Regardless of its confounding origins, blue was on top of the world in the early 2000s. We were still on the heels of the Eiffel 65 song. As Buffy the Vampire Slayer mentioned on her own show that very year, “Gatorade has a new flavor: Blue.” If the slayer herself notes that blue has simply become its own flavor, then we truly should all get on board. Gatorade, for sure, made great strides for blue drinks everywhere and it wasn’t long before companies clearly started asking, “How do we carbonate this?” Amazingly, the first of them to try it was Jolt Cola. Finally ahead of the curve rather than ten to fifteen years behind it, Jolt introduced an incredibly intimidating soda called Jolt Blue CX2, which came in a can designed to look like a battery as if that was a selling point. 

Pepsi picked up the ball and kept it rolling from there, though the decision to create Pepsi Blue was much less formed out of a need to outdo the competition than it was to recapture their own in-house success. The previous year had seen the release of Mountain Dew Code Red, which caught on like wildfire. There was a need for the main Pepsi brand to have a Code Red of its own, so Pepsi Blue was initially designed to recreate the pop culture moment that Code Red had been. Given that one of those things is still around and hugely successful in 2020 and the other is Pepsi Blue, it went about as well as you’d expect.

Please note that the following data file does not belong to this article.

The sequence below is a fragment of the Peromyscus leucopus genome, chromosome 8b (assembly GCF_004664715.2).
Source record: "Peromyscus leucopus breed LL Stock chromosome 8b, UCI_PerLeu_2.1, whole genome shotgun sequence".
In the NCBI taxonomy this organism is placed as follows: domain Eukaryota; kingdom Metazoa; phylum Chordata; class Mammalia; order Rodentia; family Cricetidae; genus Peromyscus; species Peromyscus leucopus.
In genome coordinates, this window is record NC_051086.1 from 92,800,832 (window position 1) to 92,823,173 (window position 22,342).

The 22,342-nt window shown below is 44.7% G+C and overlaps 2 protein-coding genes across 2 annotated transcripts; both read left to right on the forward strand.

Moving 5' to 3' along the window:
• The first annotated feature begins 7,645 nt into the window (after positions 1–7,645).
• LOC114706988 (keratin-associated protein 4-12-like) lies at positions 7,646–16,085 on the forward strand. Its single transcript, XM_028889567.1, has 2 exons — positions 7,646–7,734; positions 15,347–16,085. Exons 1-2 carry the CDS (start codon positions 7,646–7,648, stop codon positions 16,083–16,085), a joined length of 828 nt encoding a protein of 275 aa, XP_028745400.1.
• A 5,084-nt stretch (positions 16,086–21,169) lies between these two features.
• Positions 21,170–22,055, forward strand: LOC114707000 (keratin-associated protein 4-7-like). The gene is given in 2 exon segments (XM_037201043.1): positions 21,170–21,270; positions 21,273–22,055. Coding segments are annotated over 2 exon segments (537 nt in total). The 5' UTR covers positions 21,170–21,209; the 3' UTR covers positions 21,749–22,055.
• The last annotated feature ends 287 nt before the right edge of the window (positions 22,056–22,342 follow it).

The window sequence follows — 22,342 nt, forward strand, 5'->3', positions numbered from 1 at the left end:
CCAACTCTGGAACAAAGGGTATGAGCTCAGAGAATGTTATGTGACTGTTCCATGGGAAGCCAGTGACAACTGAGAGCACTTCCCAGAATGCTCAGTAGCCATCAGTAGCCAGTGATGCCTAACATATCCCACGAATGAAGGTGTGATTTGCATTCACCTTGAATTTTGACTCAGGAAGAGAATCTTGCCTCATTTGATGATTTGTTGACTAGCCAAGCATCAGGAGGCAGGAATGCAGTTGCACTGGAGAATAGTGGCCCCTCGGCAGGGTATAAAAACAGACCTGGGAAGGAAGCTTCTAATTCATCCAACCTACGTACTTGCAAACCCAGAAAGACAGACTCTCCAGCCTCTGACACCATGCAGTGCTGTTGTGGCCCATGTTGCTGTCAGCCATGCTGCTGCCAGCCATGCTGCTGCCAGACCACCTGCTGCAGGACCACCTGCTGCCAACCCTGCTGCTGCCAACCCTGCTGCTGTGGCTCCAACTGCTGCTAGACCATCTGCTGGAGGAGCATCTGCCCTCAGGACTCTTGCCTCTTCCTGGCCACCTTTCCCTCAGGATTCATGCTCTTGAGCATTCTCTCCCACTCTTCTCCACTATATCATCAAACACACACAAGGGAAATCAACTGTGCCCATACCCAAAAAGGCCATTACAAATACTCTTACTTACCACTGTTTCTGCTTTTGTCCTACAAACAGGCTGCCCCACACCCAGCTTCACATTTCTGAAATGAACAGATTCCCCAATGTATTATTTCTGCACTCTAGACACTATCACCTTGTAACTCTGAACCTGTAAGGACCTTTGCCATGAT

That was coupled with the fact that market testing had somehow determined that teenagers were more attracted to bright colors, which might explain not only the beverage choices of 2002, but clothing and hair styles as well. Believing that not enough teenagers were buying the drink, Pepsi Blue was at least partially designed with the purpose of catering directly to an audience that had already been largely claimed by Smirnoff. Pepsi took nine months of rigorous taste testing to land on the nondescript berry flavor, and the company seemed incredibly confident in the new product. So confident, in fact, that PepsiCO CEO Gary Rodkin said, “Pepsi Blue has the potential to reinvigorate the cola category.” That is not, obviously, what happened.